When I was a little boy growing up in Queens, New York, in the 1970s, my career aspirations inevitably focused on who got to drive the biggest truck.
Early on, I wanted to be a garbage man because that truck was loud and crunched things. The allure wore off in first grade when I realized garbage was generally heavy and smelled like, well, garbage.
After that, I went through a bus driver phase and then a firefighter phase. Again, talk about enormous, cool vehicles. Mixed in was an obsession with Julius Dr. J. Erving — maybe I could grow a huge afro and be a basketball star — and a long stint hoping I would one day become a plainclothes police detective like Robert Blake on Baretta.
How did I end up here? That’s a long tale of dashed dreams and a column for another day.
The reason I mention this is a Harris poll that came out the other day depressed the hell out of me.
To mark the 50th anniversary of Apollo 11 carrying man to the moon, Harris surveyed 3,000 kids between ages eight and 12 years old, asking them what they want to be when they grow up. The most popular answer among the American children?
A YouTuber, chosen by 29% of kids in the United States.
Teacher was second at 26%, and then came pro athlete (23%) and musician (19%). Down at the bottom? Just 11% of American kids today dream about becoming an astronaut.
YouTubers, for those of us who have a life instead of spending all day online, are people who become celebrities for posting videos on YouTube.
The most popular of these “famous for being famous” vloggers is a 28-year-old Swedish moron who goes by the name PewDiePie and who posts lots of f-bomb-laden video game and meme reviews.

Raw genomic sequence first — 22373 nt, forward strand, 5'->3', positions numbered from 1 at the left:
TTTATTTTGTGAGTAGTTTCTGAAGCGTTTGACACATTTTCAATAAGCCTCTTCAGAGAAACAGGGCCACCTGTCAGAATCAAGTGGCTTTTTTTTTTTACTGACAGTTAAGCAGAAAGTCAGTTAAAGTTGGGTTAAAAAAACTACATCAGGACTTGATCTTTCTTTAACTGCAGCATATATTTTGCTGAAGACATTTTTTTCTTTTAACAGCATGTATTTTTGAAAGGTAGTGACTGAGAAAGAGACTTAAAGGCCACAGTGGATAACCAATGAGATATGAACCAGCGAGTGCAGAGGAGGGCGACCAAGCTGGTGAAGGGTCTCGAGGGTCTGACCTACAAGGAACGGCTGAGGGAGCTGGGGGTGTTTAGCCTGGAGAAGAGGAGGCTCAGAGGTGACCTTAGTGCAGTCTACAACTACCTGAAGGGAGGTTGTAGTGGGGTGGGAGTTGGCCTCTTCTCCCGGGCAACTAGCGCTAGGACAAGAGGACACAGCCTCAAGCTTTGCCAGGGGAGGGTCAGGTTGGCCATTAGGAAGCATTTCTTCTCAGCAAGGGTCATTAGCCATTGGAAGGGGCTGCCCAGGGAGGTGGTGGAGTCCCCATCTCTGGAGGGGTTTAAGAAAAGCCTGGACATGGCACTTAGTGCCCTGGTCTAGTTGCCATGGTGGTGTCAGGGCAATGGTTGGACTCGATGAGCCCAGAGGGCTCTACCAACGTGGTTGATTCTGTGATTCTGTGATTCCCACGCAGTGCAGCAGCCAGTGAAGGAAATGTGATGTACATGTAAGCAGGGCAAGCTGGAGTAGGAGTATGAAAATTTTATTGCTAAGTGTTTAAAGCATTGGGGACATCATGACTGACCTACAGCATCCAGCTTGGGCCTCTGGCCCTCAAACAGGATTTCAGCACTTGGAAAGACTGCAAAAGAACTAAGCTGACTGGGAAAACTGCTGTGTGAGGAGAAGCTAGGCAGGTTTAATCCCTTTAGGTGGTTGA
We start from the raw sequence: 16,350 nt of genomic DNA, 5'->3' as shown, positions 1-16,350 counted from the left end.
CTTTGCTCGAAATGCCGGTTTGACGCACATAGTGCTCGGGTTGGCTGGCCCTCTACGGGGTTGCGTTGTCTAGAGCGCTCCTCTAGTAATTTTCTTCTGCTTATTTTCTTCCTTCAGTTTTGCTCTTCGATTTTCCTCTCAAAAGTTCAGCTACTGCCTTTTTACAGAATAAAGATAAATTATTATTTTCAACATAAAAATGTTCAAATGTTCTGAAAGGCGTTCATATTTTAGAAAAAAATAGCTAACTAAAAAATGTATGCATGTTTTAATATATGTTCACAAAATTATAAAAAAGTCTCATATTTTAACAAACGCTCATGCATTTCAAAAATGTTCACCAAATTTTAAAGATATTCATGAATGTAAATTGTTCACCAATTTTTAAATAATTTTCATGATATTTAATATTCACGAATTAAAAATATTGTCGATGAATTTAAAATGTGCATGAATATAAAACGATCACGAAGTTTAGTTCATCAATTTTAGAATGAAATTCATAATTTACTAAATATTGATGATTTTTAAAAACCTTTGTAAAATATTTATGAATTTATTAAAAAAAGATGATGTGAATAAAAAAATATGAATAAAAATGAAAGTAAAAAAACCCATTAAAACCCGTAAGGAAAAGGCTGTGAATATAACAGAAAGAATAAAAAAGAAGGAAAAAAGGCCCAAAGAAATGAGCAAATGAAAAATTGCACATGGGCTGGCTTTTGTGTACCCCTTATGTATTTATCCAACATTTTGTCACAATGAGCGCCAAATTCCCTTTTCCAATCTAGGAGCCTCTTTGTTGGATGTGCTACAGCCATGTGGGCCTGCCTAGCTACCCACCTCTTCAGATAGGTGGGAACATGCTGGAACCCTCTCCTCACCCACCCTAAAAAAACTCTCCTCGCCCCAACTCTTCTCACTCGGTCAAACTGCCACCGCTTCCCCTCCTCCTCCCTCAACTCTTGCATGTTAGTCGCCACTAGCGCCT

His most popular video? A 2-minute Eminem-style rap rant entitled “B---- Lasagna.”
That video has been viewed about 208 million times, helping PewDiePie amass more than 98 million subscribers to his YouTube channel. His earnings for 2018? About $15.5 million, according to Forbes.
For comparison’s sake, astronauts Neil Armstrong, Buzz Aldrin and Michael Collins each earned about $17,000 annually back in 1969 — military captain’s pay.
According to the space chronicle “Moondust,” the trio also received a per diem of $8 a day for the Apollo 11 mission — before deductions for “accommodations,” i.e., the spaceship bed provided by NASA.
Astronauts nowadays seem to be relics from the distant past, not unlike Fonzie from “Happy Days,” or Evel Knievel jumping his motorcycle over a line of buses.
It’s no wonder, really, that kids don’t aspire to walk on the moon or pilot a spaceship, not when you can pilot an Xbox controller and make an absurd living playing “Minecraft” or “Overwatch.”
Yes, I do realize I sound like a stereotypical old man, ranting about “those damn kids.”
A caveat: I don’t so much feel awful about them as I do for them. Childhood back in the day seemed to include more dreams about doing things and fewer about being things or watching things.
When I imagined myself as a garbage man or a fireman, the vision was about action: driving the truck, flipping aluminum cans to the curb, putting out a blaze, climbing a ladder toward the sky.
Maybe these are merely quaint old memories now, the stuff of Super 8 home movies and the occasional documentary.
Maybe 98 million PewDiePie fans would have been bored senseless. Maybe they’re happy playing games all day and videoing themselves playing games all day. And maybe we’re all the poorer for it.
David Leibowitz has called the Valley home since 1995. Contact firstname.lastname@example.org